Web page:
How a localized flood may result in fewer loans to a far-off community
Over the past 40 years, the U.S. banking system has consolidated dramatically, with four giants — JPMorgan Chase, Bank of America, Wells Fargo and Citi — operating virtually coast to coast. Gone are the once rigid laws that kept bank operations within a single state’s borders.
The four big national franchises — and a handful of regional giants — are convenient for their customers. But the spread of interstate banking on such a vast scale has also created a new network of economic interdependencies between the markets these banks operate in, for better or worse.
These relationships are lesser studied, given they’re relatively new, but they appear to be highly significant to both local and national economic performance. UCLA Anderson’s Shohini Kundu and University of Chicago’s Seongjin Park and Nishant Vats, examining this vast and relatively new financial nervous system, find that it unintentionally spreads the fallout from natural disasters from a bank’s primary deposit-taking markets to others, as the bank then curtails lending.
Multimarket banks economically connect distant areas by using deposits in one area to fund loans in others. If the bank’s deposits are concentrated in the area of a natural disaster, then a sudden sharp reduction in deposits from that area may cause financial shocks to cities far away.
The working paper suggests this phenomenon accounts for 3.30% of the variation in economic growth across markets. This puts it on the same level as oil shocks, monetary policy surprises and other major surprises in the economy.
Kundu and Vats earlier documented how the interstate banking system helps economic growth by shifting lending capacity from one market, where a major industry may be struggling, to others.
Where the Money Comes From
Kundu, Park and Vats found that deposits at multimarket banks tend to be concentrated in certain geographic areas; roughly 30% of banks’ deposits tend to come from a single county in their area of coverage. This appears to hold true for even the largest U.S. banks. The counties making up the large portion of a bank’s deposits differed by banks, and these counties were spread across the country as can be seen in the map below.
The researchers used natural disasters as a trigger for large and sudden changes to bank deposits, using data from the Spatial Hazard Events and Losses Database for the United States. SHELDUS has county-level information on natural disasters: dates, counties impacted and losses (property, crop, injuries and fatalities). The map below shows the magnitude and areas where property damage occurred over the period of the data they collected.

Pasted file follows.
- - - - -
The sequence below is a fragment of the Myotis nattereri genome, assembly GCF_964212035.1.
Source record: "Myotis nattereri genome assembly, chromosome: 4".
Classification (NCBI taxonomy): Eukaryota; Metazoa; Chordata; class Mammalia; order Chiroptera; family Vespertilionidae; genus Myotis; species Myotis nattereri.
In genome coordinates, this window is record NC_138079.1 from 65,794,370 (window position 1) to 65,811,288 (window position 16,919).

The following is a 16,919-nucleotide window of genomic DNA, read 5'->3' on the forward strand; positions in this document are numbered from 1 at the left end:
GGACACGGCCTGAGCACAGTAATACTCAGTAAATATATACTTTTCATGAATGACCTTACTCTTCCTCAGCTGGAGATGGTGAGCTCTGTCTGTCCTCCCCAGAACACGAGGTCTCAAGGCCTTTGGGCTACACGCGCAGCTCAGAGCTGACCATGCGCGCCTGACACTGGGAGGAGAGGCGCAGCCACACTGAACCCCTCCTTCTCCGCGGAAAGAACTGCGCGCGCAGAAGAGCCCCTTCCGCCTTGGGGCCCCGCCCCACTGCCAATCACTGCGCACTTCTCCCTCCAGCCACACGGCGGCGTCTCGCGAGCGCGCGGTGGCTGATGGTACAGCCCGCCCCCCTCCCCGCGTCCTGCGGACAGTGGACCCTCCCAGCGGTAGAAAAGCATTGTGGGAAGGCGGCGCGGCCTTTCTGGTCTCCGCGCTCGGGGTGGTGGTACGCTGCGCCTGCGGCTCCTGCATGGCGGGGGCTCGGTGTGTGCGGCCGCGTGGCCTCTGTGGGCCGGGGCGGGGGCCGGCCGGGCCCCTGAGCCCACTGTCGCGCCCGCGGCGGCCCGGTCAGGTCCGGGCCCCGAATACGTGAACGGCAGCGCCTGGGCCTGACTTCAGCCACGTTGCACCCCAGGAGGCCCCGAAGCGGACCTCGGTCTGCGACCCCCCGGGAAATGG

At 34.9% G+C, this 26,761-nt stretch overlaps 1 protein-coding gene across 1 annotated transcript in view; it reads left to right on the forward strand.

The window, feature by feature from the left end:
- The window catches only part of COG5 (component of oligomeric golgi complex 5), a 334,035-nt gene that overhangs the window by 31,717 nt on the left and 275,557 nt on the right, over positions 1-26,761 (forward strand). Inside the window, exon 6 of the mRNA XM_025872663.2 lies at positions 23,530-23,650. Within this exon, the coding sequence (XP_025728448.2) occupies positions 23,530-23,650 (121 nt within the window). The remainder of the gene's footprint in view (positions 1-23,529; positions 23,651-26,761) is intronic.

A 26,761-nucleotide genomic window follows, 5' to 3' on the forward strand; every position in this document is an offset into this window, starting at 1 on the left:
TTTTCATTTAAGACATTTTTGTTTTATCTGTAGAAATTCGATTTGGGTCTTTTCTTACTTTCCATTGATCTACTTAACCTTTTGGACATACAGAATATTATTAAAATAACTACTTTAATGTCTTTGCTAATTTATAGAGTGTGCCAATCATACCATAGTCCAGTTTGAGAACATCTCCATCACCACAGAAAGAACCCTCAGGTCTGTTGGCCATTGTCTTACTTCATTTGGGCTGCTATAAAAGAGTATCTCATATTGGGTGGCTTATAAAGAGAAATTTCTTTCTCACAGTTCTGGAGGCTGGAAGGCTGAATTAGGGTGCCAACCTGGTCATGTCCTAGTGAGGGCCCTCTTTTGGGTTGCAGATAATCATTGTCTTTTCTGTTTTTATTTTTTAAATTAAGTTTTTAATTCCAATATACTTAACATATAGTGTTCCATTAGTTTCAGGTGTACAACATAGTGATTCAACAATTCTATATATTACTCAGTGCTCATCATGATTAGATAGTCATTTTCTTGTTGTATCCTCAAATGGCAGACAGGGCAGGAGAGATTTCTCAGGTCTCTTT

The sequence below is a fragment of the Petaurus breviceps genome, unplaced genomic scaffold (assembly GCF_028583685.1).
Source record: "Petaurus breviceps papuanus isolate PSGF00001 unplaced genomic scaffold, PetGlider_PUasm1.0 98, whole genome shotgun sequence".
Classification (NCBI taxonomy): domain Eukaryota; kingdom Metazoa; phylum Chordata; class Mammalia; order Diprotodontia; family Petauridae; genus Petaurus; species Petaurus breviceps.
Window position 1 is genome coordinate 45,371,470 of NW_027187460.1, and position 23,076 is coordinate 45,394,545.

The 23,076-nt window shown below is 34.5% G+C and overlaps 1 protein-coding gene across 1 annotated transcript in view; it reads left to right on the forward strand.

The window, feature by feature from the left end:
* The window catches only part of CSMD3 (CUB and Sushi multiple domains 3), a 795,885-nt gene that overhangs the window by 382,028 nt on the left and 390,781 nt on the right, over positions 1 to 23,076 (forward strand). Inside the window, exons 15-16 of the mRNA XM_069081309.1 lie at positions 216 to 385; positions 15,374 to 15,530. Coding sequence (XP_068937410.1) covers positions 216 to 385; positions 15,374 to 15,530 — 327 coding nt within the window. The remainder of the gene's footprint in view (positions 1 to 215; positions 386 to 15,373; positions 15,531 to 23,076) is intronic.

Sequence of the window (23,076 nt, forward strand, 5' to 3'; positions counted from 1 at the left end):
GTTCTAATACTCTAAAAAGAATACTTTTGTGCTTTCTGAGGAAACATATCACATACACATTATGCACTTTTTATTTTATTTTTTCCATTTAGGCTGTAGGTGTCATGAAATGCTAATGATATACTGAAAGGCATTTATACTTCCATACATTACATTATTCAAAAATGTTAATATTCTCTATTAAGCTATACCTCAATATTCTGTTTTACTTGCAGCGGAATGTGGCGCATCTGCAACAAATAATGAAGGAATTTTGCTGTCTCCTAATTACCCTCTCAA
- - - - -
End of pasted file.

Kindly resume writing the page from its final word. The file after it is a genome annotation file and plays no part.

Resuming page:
The researchers collected branch-level bank deposit data from the Federal Deposit Insurance Corp. Lending data was represented by small business loans and mortgage originations. Along with macroeconomic data, these data sets were all combined and covered 1994 to 2018.
Domino Effect: Fewer Deposits, Fewer Loans
The data shows that natural disasters cause a decline in bank deposits in areas where the disaster occurred. Households in these areas are forced to withdraw from their savings as they rebuild. As a result, natural disaster can continue to cause a negative impact to bank deposits for up to 10 years.
The researchers used county-level property damage per capita as their measurement of the disaster and called it a “disaster shock.” A bank’s exposure to a natural disaster was found by weighting the county-level disaster shock by the fraction of the bank’s deposits from that county.
A sudden reduction in deposits appears to reduce a bank’s lending across all geographic areas. The reduction in lending was exacerbated if the bank was already lending near its capital constraints. The reduced loan availability is felt most by smaller firms and in banks’ tertiary markets.
Looking at banks’ collective exposure to disaster shocks, the authors created a model showing the relationship of these shocks to GDP growth. Overall, a $1 reduction in deposits was found to be associated with a reduction of $1.18 in commercial and industrial lending. Large banks with assets of more than $35 billion were especially important in transmitting the slowdown in lending to the economy. The researchers suggest that large banks reduce lending growth by 4.18 percentage points following a deposit shock versus the estimate of a 1.87 percentage points reduction across all banks.
Kundu, Park and Vats also suggest that for every 1 percentage point decrease in loan supply GDP growth falls by 0.14 percentage points.
The researchers’ work lends support to the SEC’s current consideration of requiring publicly traded companies to disclose information on their climate change risks and opportunities. As climate change is linked to an increase in the frequency of natural disasters, this research suggests it may cause more volatility in economic growth in the future.
Professor of Finance
- Seongjin Park
About the Research
Kundu, S., Park, S., & Vats, N. (2021). The Geography of Bank Deposits and the Origins of Aggregate Fluctuations. http://dx.doi.org/10.2139/ssrn.3883605